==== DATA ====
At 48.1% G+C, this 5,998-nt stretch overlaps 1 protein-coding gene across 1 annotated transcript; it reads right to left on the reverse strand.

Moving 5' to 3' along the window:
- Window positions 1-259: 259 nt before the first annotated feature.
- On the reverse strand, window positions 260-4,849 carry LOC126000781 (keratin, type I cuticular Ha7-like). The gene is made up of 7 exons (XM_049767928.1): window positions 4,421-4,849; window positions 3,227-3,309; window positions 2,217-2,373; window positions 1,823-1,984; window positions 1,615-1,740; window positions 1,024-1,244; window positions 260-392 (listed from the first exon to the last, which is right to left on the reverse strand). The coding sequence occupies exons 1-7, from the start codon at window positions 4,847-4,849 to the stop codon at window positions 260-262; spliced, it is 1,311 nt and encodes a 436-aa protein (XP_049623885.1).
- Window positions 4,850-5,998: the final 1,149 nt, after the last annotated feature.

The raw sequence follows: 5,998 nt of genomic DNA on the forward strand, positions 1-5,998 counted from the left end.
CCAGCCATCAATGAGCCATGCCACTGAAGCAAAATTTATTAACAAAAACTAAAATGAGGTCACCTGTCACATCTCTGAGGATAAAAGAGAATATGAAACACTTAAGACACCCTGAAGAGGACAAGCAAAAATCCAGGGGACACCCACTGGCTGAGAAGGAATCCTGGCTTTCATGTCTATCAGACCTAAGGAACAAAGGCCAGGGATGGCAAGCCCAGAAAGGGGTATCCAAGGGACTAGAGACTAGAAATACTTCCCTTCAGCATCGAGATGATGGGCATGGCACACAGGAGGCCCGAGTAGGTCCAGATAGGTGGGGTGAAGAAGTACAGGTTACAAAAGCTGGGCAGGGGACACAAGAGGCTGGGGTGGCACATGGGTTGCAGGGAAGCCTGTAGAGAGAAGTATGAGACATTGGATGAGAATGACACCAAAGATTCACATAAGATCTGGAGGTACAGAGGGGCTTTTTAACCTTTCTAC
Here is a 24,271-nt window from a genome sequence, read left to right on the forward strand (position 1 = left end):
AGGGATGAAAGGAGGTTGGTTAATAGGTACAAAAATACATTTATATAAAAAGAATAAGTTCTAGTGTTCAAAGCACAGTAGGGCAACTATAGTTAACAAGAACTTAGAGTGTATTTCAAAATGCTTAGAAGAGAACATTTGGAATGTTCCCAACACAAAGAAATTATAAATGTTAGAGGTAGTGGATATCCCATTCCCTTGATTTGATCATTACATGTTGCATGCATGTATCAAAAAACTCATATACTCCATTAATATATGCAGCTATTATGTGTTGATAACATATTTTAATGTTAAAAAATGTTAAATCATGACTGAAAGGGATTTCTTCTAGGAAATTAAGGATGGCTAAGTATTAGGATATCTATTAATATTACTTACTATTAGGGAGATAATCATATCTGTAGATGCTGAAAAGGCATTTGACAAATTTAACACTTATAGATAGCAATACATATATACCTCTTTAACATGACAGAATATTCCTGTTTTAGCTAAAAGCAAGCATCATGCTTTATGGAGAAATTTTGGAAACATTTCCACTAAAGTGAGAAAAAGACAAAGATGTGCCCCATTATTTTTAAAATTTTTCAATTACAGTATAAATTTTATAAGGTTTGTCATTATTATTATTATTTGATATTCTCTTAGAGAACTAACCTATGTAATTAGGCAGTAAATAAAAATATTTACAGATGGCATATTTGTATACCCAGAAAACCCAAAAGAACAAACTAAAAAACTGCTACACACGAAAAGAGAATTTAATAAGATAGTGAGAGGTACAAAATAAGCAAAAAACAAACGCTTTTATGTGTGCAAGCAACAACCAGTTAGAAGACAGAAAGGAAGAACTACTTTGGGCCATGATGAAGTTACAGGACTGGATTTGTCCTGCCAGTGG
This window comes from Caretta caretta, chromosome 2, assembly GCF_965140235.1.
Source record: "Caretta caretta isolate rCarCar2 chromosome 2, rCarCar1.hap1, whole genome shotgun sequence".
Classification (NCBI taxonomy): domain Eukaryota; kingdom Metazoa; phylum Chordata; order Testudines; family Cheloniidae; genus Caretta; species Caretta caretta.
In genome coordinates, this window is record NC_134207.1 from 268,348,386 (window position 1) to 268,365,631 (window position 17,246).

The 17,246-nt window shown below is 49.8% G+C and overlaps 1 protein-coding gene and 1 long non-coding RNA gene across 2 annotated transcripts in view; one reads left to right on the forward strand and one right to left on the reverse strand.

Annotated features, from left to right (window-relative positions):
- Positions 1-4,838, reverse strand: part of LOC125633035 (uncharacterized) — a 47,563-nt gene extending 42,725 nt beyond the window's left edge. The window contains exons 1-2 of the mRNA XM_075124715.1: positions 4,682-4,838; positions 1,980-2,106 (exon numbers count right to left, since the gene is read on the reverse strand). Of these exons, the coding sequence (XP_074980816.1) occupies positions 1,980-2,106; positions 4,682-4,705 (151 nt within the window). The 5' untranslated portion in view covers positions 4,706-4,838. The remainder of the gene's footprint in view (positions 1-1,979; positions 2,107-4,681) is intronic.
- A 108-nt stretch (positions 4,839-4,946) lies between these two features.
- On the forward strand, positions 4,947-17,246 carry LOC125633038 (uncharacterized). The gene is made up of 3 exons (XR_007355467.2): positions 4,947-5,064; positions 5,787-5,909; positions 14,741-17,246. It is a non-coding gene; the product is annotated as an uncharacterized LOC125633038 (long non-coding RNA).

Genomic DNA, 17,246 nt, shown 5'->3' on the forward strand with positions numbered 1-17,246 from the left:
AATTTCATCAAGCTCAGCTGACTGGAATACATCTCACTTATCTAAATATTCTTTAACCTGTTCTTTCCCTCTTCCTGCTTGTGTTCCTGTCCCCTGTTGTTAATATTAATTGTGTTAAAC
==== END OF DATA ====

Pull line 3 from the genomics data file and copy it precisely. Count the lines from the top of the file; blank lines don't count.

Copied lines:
- Window positions 1-259: 259 nt before the first annotated feature.